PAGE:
'The first one she married was Mahler
Whose buddies all knew him as Gust-av
And each time he saw her he'd holler
Ach, that is the fraulein I must have.'
So goes Tom Lehrer’s ditty penned after reading an obituary, in 1964, of that strapping Viennese beauty and mother-muse, Alma Mahler-Gropius-Werfel. Born in Habsburg Austria in 1879, she was the daughter of a prosperous landscape painter, and well placed by virtue of her beauty and her father's intellectual milieu for her life's work: nabbing and serving genius. The three she married were the composer Gustav Mahler, the architect Walter Gropius, and the poet and novelist Franz Werfel. Among her lovers were Gustav Klimt and Oskar Kokoschka.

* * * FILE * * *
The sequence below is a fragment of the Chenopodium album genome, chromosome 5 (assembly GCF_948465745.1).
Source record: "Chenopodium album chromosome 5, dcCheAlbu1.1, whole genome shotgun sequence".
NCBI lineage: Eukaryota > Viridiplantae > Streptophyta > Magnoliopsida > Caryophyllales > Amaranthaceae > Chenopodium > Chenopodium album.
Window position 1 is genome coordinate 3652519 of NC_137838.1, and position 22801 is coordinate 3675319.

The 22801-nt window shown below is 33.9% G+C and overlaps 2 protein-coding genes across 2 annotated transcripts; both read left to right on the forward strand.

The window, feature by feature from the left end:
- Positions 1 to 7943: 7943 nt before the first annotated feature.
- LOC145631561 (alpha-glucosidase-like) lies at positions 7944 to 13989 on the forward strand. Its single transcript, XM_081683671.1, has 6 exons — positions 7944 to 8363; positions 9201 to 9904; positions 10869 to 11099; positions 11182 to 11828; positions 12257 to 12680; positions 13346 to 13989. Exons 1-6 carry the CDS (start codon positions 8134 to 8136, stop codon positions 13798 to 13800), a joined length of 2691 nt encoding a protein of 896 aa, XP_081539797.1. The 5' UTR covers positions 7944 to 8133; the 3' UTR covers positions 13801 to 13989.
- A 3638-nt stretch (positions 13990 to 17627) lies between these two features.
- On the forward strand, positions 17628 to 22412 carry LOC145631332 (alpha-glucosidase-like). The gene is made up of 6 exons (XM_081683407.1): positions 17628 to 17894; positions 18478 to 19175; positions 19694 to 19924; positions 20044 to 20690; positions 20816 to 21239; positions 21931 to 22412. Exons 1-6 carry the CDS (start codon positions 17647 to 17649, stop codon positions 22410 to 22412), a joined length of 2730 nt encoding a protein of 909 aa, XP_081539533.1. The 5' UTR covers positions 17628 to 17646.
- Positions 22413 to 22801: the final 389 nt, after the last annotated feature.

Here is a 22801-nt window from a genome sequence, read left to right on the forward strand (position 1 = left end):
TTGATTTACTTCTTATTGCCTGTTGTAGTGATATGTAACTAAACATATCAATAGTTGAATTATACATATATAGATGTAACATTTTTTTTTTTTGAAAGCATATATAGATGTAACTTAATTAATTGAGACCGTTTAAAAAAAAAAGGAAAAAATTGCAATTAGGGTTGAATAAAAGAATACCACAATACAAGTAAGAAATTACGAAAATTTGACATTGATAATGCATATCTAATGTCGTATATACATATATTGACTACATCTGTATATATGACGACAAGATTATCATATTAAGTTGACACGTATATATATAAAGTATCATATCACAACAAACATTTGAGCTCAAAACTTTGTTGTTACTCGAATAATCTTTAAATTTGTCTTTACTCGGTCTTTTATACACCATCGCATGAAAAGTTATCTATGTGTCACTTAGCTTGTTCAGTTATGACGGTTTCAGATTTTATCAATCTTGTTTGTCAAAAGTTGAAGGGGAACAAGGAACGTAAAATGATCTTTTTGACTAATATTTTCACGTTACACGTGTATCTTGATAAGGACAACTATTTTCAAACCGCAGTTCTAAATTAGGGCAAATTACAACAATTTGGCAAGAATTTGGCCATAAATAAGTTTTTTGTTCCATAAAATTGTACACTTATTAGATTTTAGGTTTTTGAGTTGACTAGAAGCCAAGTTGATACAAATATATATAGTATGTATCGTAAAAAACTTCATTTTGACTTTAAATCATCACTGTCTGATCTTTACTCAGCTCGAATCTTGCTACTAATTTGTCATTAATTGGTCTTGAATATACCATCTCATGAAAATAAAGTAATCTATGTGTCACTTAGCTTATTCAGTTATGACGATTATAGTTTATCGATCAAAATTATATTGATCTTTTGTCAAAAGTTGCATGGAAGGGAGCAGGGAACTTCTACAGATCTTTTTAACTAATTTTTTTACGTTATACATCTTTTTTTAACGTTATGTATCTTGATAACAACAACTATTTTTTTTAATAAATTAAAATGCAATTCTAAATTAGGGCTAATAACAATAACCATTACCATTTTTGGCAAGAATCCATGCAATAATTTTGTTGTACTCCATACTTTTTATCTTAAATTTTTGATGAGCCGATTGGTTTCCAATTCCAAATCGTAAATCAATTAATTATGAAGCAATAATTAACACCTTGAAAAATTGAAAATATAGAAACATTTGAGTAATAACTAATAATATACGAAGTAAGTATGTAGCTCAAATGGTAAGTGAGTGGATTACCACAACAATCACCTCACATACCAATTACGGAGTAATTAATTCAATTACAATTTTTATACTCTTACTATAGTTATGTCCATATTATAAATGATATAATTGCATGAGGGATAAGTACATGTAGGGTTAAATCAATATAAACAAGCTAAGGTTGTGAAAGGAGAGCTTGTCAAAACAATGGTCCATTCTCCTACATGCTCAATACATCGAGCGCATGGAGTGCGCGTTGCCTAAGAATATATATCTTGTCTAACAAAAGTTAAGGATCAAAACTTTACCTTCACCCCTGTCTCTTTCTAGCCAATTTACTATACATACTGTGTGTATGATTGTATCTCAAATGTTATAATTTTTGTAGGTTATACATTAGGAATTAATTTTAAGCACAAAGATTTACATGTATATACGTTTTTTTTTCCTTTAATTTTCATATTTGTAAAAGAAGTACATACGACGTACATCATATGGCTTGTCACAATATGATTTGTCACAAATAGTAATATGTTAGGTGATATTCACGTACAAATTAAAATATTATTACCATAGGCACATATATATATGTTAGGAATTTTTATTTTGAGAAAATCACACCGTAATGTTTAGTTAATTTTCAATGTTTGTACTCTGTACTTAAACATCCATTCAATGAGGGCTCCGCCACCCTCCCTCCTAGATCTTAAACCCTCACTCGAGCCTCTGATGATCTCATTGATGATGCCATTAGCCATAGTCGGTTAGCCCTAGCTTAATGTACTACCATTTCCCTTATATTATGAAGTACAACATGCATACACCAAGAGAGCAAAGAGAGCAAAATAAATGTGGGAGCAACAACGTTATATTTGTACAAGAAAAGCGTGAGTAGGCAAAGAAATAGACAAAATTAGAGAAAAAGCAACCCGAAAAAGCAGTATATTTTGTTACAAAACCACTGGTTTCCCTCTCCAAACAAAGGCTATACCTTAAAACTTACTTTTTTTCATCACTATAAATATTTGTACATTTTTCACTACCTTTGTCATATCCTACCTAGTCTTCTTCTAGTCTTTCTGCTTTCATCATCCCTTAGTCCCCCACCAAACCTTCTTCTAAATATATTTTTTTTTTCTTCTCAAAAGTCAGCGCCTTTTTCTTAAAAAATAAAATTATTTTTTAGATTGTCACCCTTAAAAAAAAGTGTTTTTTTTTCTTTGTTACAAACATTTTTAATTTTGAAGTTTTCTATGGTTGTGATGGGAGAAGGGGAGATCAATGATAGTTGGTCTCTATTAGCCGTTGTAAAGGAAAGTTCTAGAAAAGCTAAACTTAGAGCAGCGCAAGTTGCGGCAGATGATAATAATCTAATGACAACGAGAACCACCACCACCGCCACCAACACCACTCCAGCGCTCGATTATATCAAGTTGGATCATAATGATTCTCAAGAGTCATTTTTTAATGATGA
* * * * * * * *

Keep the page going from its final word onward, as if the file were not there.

That 'All modern women are jealous', as the refrain of Lehrer's song goes, is not really apposite: Alma was no modern woman. Her attempts at self-expression as a composer were squashed by Mahler, and never later developed. She was that old-fashioned woman, an intellectual's moll – but a moll who